In my previous post I started answering the question of how the letters not by Paul differ from the letters that are by Paul. In that post I pointed out that we know that there were Pauline forgeries in the early church (that is, letters written by authors who were claiming to be Paul when they were in fact someone else). No one doubts that. We have letters from outside the NT that claim to be by Paul but were absolutely not: 3 Corinthians, the Letter to the Laodiceans, and the 12 letters exchanged between Paul and the Roman philosopher Seneca. These are all forged.
But are there letters that falsely claim to be written by Paul that are also *in* the New Testament? Critical scholars (as opposed to fundamentalists and very conservative evangelical Christians) agree that there are. Scholars normally place the thirteen Pauline letters of the New Testament into three categories: The Pastoral Epistles of 1 and 2 Timothy and Titus, which are very widely recognized as having been written by someone other than Paul; the Deutero-Pauline letters of Ephesians, Colossians, and 2 Thessalonians, which are fairly widely as being written by other authors (three different authors; these must be judged as authentic or not on a case by case basis); and the other seven letters, which are called the “Undisputed Paulines”: Romans, 1 and 2 Corinthians, Galatians, Philippians, 1 Thessalonians, and Philemon.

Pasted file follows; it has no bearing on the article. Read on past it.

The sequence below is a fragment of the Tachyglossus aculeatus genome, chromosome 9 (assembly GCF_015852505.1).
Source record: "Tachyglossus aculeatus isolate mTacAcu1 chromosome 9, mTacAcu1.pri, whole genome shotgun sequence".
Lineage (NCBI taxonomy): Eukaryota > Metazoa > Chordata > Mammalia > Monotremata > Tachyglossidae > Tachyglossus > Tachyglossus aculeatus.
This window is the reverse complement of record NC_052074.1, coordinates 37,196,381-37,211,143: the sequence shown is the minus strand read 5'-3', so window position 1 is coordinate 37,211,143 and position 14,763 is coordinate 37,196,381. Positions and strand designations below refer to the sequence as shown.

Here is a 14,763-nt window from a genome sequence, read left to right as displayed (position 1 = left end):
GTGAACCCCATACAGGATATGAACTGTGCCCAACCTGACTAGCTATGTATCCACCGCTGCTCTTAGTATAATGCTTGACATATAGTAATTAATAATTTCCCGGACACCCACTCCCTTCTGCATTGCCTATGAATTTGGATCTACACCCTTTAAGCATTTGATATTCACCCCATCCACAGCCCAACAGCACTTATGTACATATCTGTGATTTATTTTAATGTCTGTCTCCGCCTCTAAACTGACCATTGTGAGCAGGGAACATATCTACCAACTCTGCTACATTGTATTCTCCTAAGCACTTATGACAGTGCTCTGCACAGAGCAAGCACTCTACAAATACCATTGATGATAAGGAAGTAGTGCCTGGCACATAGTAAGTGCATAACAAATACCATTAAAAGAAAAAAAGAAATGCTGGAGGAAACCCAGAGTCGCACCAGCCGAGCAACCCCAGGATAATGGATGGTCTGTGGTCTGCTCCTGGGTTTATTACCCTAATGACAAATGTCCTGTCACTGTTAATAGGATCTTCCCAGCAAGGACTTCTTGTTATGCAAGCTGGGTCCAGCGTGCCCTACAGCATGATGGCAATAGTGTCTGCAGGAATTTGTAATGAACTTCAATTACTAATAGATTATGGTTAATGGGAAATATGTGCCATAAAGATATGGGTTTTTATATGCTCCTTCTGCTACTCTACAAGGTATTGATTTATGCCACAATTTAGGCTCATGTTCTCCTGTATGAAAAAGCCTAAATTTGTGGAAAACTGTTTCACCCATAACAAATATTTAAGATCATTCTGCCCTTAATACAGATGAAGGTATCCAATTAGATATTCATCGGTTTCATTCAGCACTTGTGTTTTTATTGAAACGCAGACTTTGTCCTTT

When I say these are “undisputed” that’s a bit of an exaggeration since, as you probably know, scholars dispute *everything*. It’s in their DNA. But just about every (not quite every) New Testament scholar on the planet agrees that Paul wrote these seven.
Since we have seven letters…
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